Middletown North and South bring special aura to annual meeting

Middletown North and South bring special aura to annual meeting

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Middletown North and South bring special aura to annual meeting

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Early on in the football rivalry between Middletown North and Middletown South, things didn’t go well for South’s Eagles.

During the two years that followed after South split from the old Middletown High School in 1976, thus creating Middletown High School North, the Lions dominated the action on Thanksgiving Day.

In 1978, things seemed to change a bit, when South edged North, 6-0. But that was nothing compared to the game that took place a few years later, in 1981.

“That was the year Rich Mosca (South’s first head coach) and Vic Kubu (then-North head coach) met up and the game, literally, was a division-championship game,” said Ray Veth, owner of Beacon Awards & Signs and a local sports historian in the process of writing several books about the history of Middletown sports. “Both teams were playoff teams. Both were having really good seasons. And that game went down to the wire. It was a really great game.”

Mosca remembered it well.

“That was a great game. It was 12-6,” said Mosca, whose last season with the Eagles was in 1984. “We had a chance to win the game and they stopped us near the goal line. That game could have gone either way. You could cut the tension with a knife.”

And while, within some rivalries between neighboring towns, the electricity waxes and wanes like moon phases, depending on the strength of the teams, that’s not the case with the Middletown rivalry, which South leads 24-11-1 and has won 11 straight.

Asbury Park Press readers voted the Middletown game as the best high school football rivalry in a recent online poll. Their 33.6 percent edged the Toms River North-Toms River South game at 28.6 percent and Manasquan-Wall at 22.9 percent. Neptune-Asbury Park drew 14.9 percent of the vote.

“Even though, for a number of years, the game didn’t have quite the same meaning because we weren’t in the same division, it’s always been full of intensity, no matter what either team might be that season,” said Joe Trezza, Middletown North’s head coach who played at Middletown South and is a former South assistant.

“Back in the day, this game had implications on the division championship, and now that we’re back in the same division it’s starting to pick up that kind of steam again. No doubt, the most important thing to each side is to win that game. The atmosphere is indescribable.”

Steve Antonucci, Middletown South’s head coach since 1998 and not a resident, said the North-South game in Middletown isn’t like any other rivalry he’s seen.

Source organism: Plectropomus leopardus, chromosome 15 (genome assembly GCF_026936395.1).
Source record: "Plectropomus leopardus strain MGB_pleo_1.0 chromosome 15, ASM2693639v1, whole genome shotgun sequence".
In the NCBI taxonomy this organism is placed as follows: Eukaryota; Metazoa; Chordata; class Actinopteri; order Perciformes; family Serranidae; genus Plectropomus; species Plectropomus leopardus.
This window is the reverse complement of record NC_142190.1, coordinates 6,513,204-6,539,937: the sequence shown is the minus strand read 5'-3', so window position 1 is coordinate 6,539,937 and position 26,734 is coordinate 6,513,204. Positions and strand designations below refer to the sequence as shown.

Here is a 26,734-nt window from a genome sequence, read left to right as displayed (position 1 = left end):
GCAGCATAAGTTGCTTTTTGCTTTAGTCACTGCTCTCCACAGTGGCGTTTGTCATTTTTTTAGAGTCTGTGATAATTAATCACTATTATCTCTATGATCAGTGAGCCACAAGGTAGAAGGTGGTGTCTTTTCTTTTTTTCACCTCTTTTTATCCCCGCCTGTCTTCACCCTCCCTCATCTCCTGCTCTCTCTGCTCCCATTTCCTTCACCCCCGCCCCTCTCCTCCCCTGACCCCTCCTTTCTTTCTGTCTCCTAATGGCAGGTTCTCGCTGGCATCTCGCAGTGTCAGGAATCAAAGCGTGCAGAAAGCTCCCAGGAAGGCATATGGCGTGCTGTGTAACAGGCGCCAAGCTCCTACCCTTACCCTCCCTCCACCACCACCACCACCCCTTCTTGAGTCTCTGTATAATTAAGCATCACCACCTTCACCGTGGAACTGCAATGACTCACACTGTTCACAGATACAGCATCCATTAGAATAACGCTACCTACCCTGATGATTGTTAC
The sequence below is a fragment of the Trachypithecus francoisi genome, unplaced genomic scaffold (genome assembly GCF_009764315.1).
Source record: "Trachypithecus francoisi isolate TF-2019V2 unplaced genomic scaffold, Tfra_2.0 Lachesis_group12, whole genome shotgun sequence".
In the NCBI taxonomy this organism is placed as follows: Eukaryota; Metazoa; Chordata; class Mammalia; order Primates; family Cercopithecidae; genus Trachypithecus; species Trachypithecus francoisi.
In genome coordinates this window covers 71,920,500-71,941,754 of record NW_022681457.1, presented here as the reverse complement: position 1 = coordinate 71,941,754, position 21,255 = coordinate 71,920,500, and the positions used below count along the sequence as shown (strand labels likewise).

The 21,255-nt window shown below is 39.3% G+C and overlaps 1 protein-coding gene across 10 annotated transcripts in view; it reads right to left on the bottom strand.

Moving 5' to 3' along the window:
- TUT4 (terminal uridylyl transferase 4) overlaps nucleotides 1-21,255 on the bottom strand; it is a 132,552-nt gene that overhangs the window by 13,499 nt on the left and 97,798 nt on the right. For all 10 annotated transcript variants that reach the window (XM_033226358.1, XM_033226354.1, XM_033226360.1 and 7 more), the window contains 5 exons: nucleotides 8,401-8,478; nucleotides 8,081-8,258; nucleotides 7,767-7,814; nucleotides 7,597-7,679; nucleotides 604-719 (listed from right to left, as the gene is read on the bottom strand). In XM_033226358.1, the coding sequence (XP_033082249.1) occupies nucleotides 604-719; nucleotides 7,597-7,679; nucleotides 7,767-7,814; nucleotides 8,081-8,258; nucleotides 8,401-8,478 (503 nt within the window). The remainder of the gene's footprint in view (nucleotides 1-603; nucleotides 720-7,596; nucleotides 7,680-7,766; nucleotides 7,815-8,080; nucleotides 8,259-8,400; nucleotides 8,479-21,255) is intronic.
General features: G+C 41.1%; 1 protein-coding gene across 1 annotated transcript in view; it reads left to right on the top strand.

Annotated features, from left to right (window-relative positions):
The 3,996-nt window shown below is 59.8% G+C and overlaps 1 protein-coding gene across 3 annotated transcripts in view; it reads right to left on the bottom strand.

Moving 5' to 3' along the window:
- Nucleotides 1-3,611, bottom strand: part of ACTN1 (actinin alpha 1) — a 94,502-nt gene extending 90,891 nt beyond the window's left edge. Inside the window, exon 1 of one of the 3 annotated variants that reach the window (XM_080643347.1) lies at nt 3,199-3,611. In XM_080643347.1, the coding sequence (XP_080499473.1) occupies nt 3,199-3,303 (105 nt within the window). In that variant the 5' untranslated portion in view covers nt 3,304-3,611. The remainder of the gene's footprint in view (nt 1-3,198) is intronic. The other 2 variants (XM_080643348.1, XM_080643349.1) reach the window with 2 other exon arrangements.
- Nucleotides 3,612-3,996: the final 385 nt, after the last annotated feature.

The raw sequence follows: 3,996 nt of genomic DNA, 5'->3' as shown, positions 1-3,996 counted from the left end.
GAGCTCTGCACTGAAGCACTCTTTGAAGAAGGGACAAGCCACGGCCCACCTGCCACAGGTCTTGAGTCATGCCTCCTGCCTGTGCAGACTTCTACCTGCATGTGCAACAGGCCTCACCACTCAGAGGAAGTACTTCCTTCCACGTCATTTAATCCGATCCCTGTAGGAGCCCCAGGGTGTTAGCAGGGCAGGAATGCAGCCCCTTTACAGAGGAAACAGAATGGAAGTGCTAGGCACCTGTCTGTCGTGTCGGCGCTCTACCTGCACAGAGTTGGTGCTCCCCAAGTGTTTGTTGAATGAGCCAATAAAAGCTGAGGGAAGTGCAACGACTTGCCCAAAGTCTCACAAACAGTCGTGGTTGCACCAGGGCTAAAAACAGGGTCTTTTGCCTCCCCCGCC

“There’s always a special aura about that game,” he said. “The Wall-Manasquan rivalry is up there, but Middletown North-Middletown South is a huge community event. I mean, they have the parade, fire trucks, a lot of fanfare … It’s a remarkable event and Middletown should be proud of it. I wish all high school games had that kind of atmosphere. “

The sense of community surrounding the game is something Veth believes makes it so special, considering many of the town’s residents know each other and many of the players are friends who grew up playing football and other sports together.

“The Thanksgiving Day football game between North and South is one in which the entire community gets involved,” he said. “There’s months of planning that goes into it. The kids put up banners and balloons all around town. They make special signs for this game and put them up. It’s an exciting time to be part of the community. Regardless of the teams’ records, everybody in town gets fired up for this.”

Mosca believes the Middletown North-South rivalry is the epitome of what high school sports should be about — community rallying around its youngsters and making it fun.

“It brings out the town, and it brings out people you don’t always see throughout the year,” he said. “It’s a special time of year, with a lot of families and alumni being involved. It means a lot to a lot of people in the community, and it’s a lot of fun.”

Trezza knows all about the family atmosphere surrounding the game, especially since the awards for offensive and defensive MVPs are named after two of his uncles, Pete and John. After the game, both teams gather at midfield to present each award, then many of the teams’ seniors remain, taking pictures with family and friends from the other squad.

“There’s no better day in Middletown than Thanksgiving Day,” Trezza said. “It’s a rivalry with a different feel to it. I wouldn’t categorize it as a friendly rivalry. It’s more like a sibling rivlary. You never want to lose to somebody you’re close to, but you have respect for them.

“Middletown is such a great place to be on that day. And you really can only understand it if you’ve been on the field or were ever a part of it. There’s no feeling like the pit in your stomach when that day arrives.”

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